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today we ran apachebench on our server to stress test it. Of course, our system peaked and disk I/O was massive. Can we avoid that other people run such "tests" or some sort of attack to stress our system?

We are running apache on centos, iptables is running. Not really sure what's the best way to avoid that problem?

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IPTables can limit the number of connections per second per origin host. xinetd also has similar functionality; but i don't think it's worth running it in front of Apache. Of course, a DDOS attack would go past that limitation (that's the first 'D'). At that point, syncookies and some router-based limits will keep your box from crashing, but service will suffer anyway.

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You can use the recent module with iptables to block requests that come in to fast from a specific ip. Here is an article with some examples. If you get into more DoS attacks that overwhelm your bandwidth then you might need to get the ISP involved when this happens. The general topic you want to research is Denial of Service (DoS) attacks.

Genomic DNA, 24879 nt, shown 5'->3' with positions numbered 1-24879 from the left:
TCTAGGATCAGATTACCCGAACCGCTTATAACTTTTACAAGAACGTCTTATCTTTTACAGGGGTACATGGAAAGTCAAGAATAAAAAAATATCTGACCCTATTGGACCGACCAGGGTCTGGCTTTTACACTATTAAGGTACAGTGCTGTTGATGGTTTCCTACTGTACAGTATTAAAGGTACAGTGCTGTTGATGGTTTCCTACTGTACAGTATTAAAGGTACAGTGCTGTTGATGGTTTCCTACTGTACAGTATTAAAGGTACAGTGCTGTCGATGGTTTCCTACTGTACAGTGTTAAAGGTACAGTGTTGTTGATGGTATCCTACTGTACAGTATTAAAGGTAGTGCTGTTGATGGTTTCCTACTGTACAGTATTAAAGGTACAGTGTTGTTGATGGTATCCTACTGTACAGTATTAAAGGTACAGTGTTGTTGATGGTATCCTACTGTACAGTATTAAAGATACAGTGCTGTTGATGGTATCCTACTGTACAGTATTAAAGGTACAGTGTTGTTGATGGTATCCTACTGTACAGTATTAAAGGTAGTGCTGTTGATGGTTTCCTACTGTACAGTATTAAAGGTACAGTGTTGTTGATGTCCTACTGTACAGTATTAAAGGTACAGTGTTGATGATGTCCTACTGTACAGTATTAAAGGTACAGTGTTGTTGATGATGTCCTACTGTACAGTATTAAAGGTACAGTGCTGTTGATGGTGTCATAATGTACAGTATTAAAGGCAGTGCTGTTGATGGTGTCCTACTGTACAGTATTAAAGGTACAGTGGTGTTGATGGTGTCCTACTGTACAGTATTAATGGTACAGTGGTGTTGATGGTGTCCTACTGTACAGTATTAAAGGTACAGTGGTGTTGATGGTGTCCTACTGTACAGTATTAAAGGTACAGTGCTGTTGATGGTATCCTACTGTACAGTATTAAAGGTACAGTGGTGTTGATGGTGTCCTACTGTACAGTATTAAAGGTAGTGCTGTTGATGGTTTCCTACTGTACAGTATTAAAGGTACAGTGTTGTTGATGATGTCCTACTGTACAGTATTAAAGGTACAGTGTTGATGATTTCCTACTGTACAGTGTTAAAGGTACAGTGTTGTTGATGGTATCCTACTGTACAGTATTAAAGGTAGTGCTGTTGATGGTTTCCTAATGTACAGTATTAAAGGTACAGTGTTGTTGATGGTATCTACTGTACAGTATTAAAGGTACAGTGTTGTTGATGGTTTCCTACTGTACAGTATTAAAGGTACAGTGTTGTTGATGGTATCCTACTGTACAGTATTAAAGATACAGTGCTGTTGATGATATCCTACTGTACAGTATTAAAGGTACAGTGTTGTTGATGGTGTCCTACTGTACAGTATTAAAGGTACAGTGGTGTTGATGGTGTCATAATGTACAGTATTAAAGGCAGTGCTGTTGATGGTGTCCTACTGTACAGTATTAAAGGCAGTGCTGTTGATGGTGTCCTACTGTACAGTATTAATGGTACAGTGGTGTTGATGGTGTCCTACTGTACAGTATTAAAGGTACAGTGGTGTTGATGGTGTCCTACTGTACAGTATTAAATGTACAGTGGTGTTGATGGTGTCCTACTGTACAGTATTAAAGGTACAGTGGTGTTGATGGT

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It takes 6 quadcore xeons running ab against one of our Varnish cache headends before our network is saturated. Varnish seems to have no problem. We could upgrade our Varnish machine to a 10g connection and push more machines at it, but, what's the point?

If one instance of ab is crushing your server, you might want to analyze your webapp/stack. ab tests only one page, which really should be one of the easiest things in the world for any webapp to handle.

What happens when you get an equivalent amount of real traffic that mimic's the ab test that crushed your server?

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you're right, thanks for the insight! –  solsol Jun 29 '10 at 14:15
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